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How weary, stale, flat, and unprofitable
Seem to me all the uses of this world!
Fye on't! O fye! 'tis an unweeded garden,
Possess it merely."
Enter HORATIO, BERNARDO, and MARCELLUS.
Hor. Hail to your lordship!
I am glad to see you well :
merely.] Is entirely, absolutely.
9 Hyperion to a satyr:] Hyperion or Apollo is represented in all the ancient statues, &c. as exquisitely beautiful, the satyrs hideously ugly.
That he might not beteem-] i. e. permit, or suffer.
Hor. The same, my lord, and your poor servant ever.
And what make you from Wittenberg, Horatio?—
Mar. My good lord,————
Ham. I am very glad to see you; good even, sir,
We'll teach you to drink deep, ere you depart.
Hor. Indeed, my lord, it follow'd hard upon.
My lord ?
Ham. In my mind's eye, Horatio.
I'll change that name my friend.
· what make you—] A familiar phrase for what are you doing. 4 — the funeral bak'd meats-] It was anciently the general custom to give a cold entertainment to mourners at a funeral. In distant counties this practice is continued among the yeomanry.
5 dearest foe in heaven-] Dearest is most immediate, consequential, important.
-] I'll be your servant, you shall be
Hor. My lord, I think I saw him yesternight.
Ham. Saw! who?
Hor. My lord, the king your father.
Ham. The king my father! Hor. Season your admiration for a while With an attent ear7; till I may deliver, Upon the witness of these gentlemen, This marvel to you.
For God's love, let me hear.
Been thus encounter'd. A figure like your father,
Appears before them, and, with solemn march,
Stand dumb, and speak not to him. This to me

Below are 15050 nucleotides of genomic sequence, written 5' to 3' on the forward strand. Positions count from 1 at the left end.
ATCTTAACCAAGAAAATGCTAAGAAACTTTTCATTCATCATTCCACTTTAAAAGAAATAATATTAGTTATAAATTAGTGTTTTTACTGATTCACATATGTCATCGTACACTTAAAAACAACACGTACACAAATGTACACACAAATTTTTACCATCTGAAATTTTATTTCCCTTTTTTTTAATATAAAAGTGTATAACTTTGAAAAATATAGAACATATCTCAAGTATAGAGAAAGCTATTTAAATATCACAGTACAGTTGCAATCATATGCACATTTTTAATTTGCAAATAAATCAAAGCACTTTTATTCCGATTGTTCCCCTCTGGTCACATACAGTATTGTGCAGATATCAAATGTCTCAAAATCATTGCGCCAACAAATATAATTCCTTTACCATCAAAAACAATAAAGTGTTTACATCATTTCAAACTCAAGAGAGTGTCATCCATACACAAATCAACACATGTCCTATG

And I with them, the third night kept the watch:
But where was this? Mar. My lord, upon the platform where we watch'd. Ham. Did you not speak to it?
6 Season your admiration—] That is, temper it.
7 With an attent ear;] Attent for attentive.
8 In the dead waist and middle of the night,] This strange phrase. ology seems to have been common in the time of Shakspeare. By waist is meant nothing more than middle.
with the act of fear,] Fear was the cause, the active cause that distill'd them by the force of operation which we strictly call act in voluntary, and power in involuntary agents, but popularly call act in both. JOHNSON.
My lord, I did:
But answer made it none: yet once, methought,
'Tis very strange.
Ham. Indeed, indeed, sirs, but this troubles me.
We do, my lord.
Ham. Arm'd say you?
All. My lord, from head to foot.
Arm❜d, my lord.
From top to toe?
Then saw you not
Hor. O, yes, my lord; he wore his beaver up.9
A countenance more
In sorrow than in anger.
Hor. Nay, very pale.
Hor. It would have much amaz'd you.
Very like: Stay'd it long?
Pale, or red?
And fix'd his eyes upon you?
I would I had been there.
9 ———— wore his beaver up.] Though beaver properly signified that part of the helmet which was let down, to enable the wearer to drink, Shakspeare always uses the word as denoting that part of the helmet, which, when raised up, exposed the face of the wearer: and such was the popular signification of the word in his time.
Hor. While one with moderate haste might tell a
Mar. Ber. Longer, longer.
Hor. Not when I saw it.
His beard was grizzl❜d? no?
I will watch to-night;
My father's spirit in arms! all is not well;
I doubt some foul play: 'would, the night were come! Till then sit still, my soul: Foul deeds will rise, Though all the earth o'erwhelm them, to men's eyes.
A Room in Polonius' House.
Enter LAERTES and OPHELIA.
Laer. My necessaries are embark'd; farewell: And, sister, as the winds give benefit,